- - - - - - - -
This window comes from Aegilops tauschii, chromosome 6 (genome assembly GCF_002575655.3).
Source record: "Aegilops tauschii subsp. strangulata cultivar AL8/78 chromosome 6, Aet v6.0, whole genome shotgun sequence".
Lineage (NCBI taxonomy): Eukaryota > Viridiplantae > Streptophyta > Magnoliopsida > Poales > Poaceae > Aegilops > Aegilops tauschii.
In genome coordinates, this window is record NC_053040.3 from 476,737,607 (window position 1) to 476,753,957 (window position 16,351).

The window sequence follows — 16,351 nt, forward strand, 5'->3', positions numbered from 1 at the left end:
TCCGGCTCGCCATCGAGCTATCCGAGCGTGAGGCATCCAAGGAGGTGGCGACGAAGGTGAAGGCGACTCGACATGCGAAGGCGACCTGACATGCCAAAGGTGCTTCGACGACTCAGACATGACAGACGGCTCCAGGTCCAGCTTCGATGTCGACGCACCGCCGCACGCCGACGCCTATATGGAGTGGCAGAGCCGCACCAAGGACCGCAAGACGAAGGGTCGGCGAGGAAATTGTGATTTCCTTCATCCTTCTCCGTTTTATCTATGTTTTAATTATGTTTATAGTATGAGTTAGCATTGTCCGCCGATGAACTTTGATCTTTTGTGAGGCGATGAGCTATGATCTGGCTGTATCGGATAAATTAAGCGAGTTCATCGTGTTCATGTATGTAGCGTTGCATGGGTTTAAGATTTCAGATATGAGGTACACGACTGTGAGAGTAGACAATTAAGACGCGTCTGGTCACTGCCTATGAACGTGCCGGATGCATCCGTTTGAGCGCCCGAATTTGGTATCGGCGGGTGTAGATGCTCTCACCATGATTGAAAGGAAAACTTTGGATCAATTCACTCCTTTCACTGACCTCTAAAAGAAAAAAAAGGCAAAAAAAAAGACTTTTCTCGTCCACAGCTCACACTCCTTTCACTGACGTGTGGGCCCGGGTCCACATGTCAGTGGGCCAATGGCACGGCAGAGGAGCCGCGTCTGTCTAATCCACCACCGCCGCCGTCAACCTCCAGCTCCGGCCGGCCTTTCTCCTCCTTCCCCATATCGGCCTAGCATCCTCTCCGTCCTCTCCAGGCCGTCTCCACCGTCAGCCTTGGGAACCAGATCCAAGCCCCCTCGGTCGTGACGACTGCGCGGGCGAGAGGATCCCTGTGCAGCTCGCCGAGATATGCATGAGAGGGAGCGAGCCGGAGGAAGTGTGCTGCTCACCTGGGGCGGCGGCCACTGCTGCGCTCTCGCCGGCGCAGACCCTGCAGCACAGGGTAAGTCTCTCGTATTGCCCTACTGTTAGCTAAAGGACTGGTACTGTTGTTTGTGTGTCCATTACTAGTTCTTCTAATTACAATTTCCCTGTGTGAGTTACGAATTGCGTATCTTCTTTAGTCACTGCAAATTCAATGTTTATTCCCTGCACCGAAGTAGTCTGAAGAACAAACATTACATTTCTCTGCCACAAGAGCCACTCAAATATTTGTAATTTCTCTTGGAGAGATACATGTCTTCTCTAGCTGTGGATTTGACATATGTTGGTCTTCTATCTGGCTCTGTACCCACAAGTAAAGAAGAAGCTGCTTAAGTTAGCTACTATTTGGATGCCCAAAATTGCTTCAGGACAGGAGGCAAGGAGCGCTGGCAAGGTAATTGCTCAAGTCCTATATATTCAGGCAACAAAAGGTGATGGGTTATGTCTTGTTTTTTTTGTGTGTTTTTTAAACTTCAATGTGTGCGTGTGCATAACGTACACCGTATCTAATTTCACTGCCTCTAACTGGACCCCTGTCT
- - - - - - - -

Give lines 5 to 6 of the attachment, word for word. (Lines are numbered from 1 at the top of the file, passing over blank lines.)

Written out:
The window sequence follows — 16,351 nt, forward strand, 5'->3', positions numbered from 1 at the left end:
TCCGGCTCGCCATCGAGCTATCCGAGCGTGAGGCATCCAAGGAGGTGGCGACGAAGGTGAAGGCGACTCGACATGCGAAGGCGACCTGACATGCCAAAGGTGCTTCGACGACTCAGACATGACAGACGGCTCCAGGTCCAGCTTCGATGTCGACGCACCGCCGCACGCCGACGCCTATATGGAGTGGCAGAGCCGCACCAAGGACCGCAAGACGAAGGGTCGGCGAGGAAATTGTGATTTCCTTCATCCTTCTCCGTTTTATCTATGTTTTAATTATGTTTATAGTATGAGTTAGCATTGTCCGCCGATGAACTTTGATCTTTTGTGAGGCGATGAGCTATGATCTGGCTGTATCGGATAAATTAAGCGAGTTCATCGTGTTCATGTATGTAGCGTTGCATGGGTTTAAGATTTCAGATATGAGGTACACGACTGTGAGAGTAGACAATTAAGACGCGTCTGGTCACTGCCTATGAACGTGCCGGATGCATCCGTTTGAGCGCCCGAATTTGGTATCGGCGGGTGTAGATGCTCTCACCATGATTGAAAGGAAAACTTTGGATCAATTCACTCCTTTCACTGACCTCTAAAAGAAAAAAAAGGCAAAAAAAAAGACTTTTCTCGTCCACAGCTCACACTCCTTTCACTGACGTGTGGGCCCGGGTCCACATGTCAGTGGGCCAATGGCACGGCAGAGGAGCCGCGTCTGTCTAATCCACCACCGCCGCCGTCAACCTCCAGCTCCGGCCGGCCTTTCTCCTCCTTCCCCATATCGGCCTAGCATCCTCTCCGTCCTCTCCAGGCCGTCTCCACCGTCAGCCTTGGGAACCAGATCCAAGCCCCCTCGGTCGTGACGACTGCGCGGGCGAGAGGATCCCTGTGCAGCTCGCCGAGATATGCATGAGAGGGAGCGAGCCGGAGGAAGTGTGCTGCTCACCTGGGGCGGCGGCCACTGCTGCGCTCTCGCCGGCGCAGACCCTGCAGCACAGGGTAAGTCTCTCGTATTGCCCTACTGTTAGCTAAAGGACTGGTACTGTTGTTTGTGTGTCCATTACTAGTTCTTCTAATTACAATTTCCCTGTGTGAGTTACGAATTGCGTATCTTCTTTAGTCACTGCAAATTCAATGTTTATTCCCTGCACCGAAGTAGTCTGAAGAACAAACATTACATTTCTCTGCCACAAGAGCCACTCAAATATTTGTAATTTCTCTTGGAGAGATACATGTCTTCTCTAGCTGTGGATTTGACATATGTTGGTCTTCTATCTGGCTCTGTACCCACAAGTAAAGAAGAAGCTGCTTAAGTTAGCTACTATTTGGATGCCCAAAATTGCTTCAGGACAGGAGGCAAGGAGCGCTGGCAAGGTAATTGCTCAAGTCCTATATATTCAGGCAACAAAAGGTGATGGGTTATGTCTTGTTTTTTTTGTGTGTTTTTTAAACTTCAATGTGTGCGTGTGCATAACGTACACCGTATCTAATTTCACTGCCTCTAACTGGACCCCTGTCT